The United Kingdom has not historically been known for its quality and taste of foodstuffs, but such presumptions might be discarded in the rise to prominence of Pret a Manger, a mainly ‘to go’ café that appeals mainly to workers in need of a healthy and pre-made breakfast or lunch. Founded in 1984 in London, the industrial chrome interior bears shelves of assorted sandwiches, salads and soups, all of which are daily made and reasonably priced. As opposed to delis where a lunch might expire on the current date after having been in shop all week, Pret’s food is all made in-house with fresh ingredients, appealing to consumer desire for nutritionally rich fodder that is close to the source. The advertisements suspended in windows convey this light hearted devotion to nutrition well – clever characters are illustrated by vegetable bits, egg, bread, or any part of a Pret meal that might help to construe an entertaining shape. Should anything wrapped be left unsold at the end of the day it is donated to local charities (in accordance with laws which prevent the unwrapped distribution of food), a policy related to their ‘daily made’ principle which also works to appeal to their customer base. In 2001, 33% of the company was sold to McDonald’s, which transferred in 2008 to Bridgepoint Capital, neither change of which altered founding dogma. Although most of its franchises are based in London, several have opened in New York, and Boston’s first arrived this past November.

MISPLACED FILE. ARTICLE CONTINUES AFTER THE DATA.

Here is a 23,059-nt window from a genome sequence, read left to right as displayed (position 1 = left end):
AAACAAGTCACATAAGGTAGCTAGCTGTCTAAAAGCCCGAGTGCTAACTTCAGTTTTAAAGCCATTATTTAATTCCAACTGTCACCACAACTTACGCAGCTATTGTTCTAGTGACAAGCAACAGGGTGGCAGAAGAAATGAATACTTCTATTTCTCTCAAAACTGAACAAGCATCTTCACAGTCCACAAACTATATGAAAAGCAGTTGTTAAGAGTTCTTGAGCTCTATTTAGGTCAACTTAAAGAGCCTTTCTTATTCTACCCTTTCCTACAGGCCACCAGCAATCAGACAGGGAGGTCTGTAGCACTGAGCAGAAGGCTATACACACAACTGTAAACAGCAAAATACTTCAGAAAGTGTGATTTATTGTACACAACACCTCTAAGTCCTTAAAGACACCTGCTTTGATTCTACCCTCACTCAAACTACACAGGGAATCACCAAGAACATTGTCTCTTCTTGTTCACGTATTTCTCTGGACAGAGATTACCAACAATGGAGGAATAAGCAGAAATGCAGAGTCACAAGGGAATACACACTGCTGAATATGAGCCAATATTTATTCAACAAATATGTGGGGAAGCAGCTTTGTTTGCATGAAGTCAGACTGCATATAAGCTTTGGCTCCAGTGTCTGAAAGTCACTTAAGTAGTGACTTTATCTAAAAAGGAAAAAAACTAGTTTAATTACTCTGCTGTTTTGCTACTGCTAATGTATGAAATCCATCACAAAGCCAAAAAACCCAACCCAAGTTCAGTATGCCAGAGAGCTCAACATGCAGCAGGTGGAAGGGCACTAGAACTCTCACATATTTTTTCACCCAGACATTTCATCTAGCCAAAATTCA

Wallpaper City Guides began as small colored books published by Phaidon, well known for their art and design publication. Aesthetically speaking, they are the most eye-catching of a bookshop’s travel section with their candy toned covers, each color specifying a unique city. Produced by Wallpaper, a well-regarded publication in the world of design, these guides are much trusted amongst those who value a well-curated experience of a given place. The move to electronic platform has made City Guides even more endearing – not only has the price been slashed by more than a half due to the relief from publishing charges, but the information available is infinitely more changeable and current. Designed for Apple products and mapped by Google, the flexibility of City Guides works in synthesis with the up-to-date photographs and reviews of various urban sites. Once downloaded and stored on the device (as many international travelers may not have roaming data packages), a consumer will have little worry, loss or complaint.